3 Things In Biotech You Should Learn Today: May 31, 2017

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Includes: ADXS, ARRY, BMY, INVVY
by: Zach Hartman, PhD

Summary

Advaxis springs a new combo trap for cervical cancer.

Bristol-Myers not stopping there with the collaboration announcements.

INDIVIOR files for marketing approval to stop opioid addiction.

Welcome to another edition of "3 Things in Biotech You Should Learn Today," a daily digest dedicated to helping you identify actionable events in companies you may or may not be paying attention to.

So let's get to the news!

Advaxis springs a new combo trap for cervical cancer

Advaxis (NASDAQ:ADXS) is one of two companies looking to advance live, attenuated Listeria as a vector for cancer immunotherapy. So far in 2017, they've demonstrated some favorable findings for their flagship product, axalimogene filolisbac, in previously treated, advanced cervical cancer, and they started the phase 3 AIM2CERV study, to assess this agent's ability to prevent recurrence following chemotherapy and radiotherapy.

On May 30, ADXS announced that they have initiated a collaboration with Bristol-Myers Squibb (NYSE:BMY) to study a second version of anti-HPV Listeria in combination with Opdivo in patients with metastatic cervical cancer. Both companies will provide the reagents, and ADXS will foot the administrative costs for the study.

Looking forward: It's interesting to see ADXS advancing a parallel clinical program that is similar in principle to axalimogene filolisbac, this one covering more than one type of HPV. On one hand, it's highly promising that the likes of BMY continue to show interest in collaborating with ADXS. However, it does betray a tiny lack of focus on the company's part, as they have intimated that they will seek regulatory approval for axalimogene filolisbac in Europe in 2017. Shareholders are very interested in finding out answers, which they hope to receive at the investor's day on June 12.

Bristol-Myers not stopping there with the collaboration announcements

The combination of Yervoy and Opdivo have made inroads in certain high-risk forms of cancer, especially metastatic melanoma. However, outside some areas of unmet need, this combination hasn't yet gained substantial traction, due in part to the enhanced toxicity of such an approach.

However, BMY has shown interest in combining their immune checkpoint inhibitors with other therapies, a strategy that has exploded due to the interest of combining the time to response of targeted therapy and chemotherapy with the durable remissions observed with immunotherapy.

Now, BMY and Array BioPharma (NASDAQ:ARRY) have announced the initiation of a phase 1/2 study evaluating the safety and efficacy of Opdivo in combination with Yervoy and binimetinib, a MEK inhibitor, for patients with colorectal cancer and microsatellite stable disease.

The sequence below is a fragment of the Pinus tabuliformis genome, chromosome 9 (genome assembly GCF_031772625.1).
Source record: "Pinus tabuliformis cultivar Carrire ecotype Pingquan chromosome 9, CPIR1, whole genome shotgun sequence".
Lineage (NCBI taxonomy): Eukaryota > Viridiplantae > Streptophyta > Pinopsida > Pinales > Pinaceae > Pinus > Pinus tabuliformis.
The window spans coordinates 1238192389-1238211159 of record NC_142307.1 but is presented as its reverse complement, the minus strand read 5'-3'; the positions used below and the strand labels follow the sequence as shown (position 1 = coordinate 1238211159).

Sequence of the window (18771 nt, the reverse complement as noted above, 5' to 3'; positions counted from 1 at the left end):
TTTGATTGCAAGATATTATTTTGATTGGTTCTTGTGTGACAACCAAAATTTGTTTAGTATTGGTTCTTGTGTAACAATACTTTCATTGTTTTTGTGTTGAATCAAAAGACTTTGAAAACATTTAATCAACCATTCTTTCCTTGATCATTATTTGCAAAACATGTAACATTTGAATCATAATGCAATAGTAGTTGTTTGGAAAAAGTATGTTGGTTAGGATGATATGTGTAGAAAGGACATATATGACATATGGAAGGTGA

Looking forward: This is an interesting development to me. Though the mechanisms of action between the two checkpoint inhibitors and binimetinib differ substantially, I would have expected that combining all three would present a deterring risk to BMY and ARRY. This goes to show what I know. It's also interesting to see "MSI-stable" beginning to show up in the oncology lexicon, which just goes to show you the impact that the Merck (NYSE:MRK) approval has already had on the immune checkpoint inhibitor space.

INDIVIOR files for marketing approval to stop opioid addiction

INDIVIOR PLC (OTCPK:INVVY) has been working on a once-monthly injection to help combat substance abuse disorders called RBP-6000 for nearly a decade, showing some promising findings compared with placebo last August.

The study results showed that over the course of 6 months, RBP-6000 led to a significant decrease in both the user-reported rates of opioid use as well as urine levels of opioids compared with placebo.

Now, INVVY has announced that they have filed a new drug application with the FDA, representing one of the final steps needed to seek approval of RBP-6000 in the United States.

Looking forward: RBP-6000 builds on available agents for substance abuse disorder, as the active agent is not novel. However, the ability to achieve significant disease control with a once-monthly injection (as opposed to an implanted pump or daily oral formulations) could prove to be a good point for INVVY's entry. Time will tell if they receive approval, but the results look favorable.

Conclusions

Thank you for checking out another edition of this digest! It is clear that BMY continues to tear through as many combination studies with Opdivo as possible, and hopefully they'll find a good combo that helps control these various forms of cancer.

If you found this digest helpful, I hope you'll consider becoming a follower of mine on Seeking Alpha. This will allow you to receive real-time email updates when new editions go live. Regardless, I thank you for your time!

Disclosure: I am/we are long ADXS.

I wrote this article myself, and it expresses my own opinions. I am not receiving compensation for it (other than from Seeking Alpha). I have no business relationship with any company whose stock is mentioned in this article.

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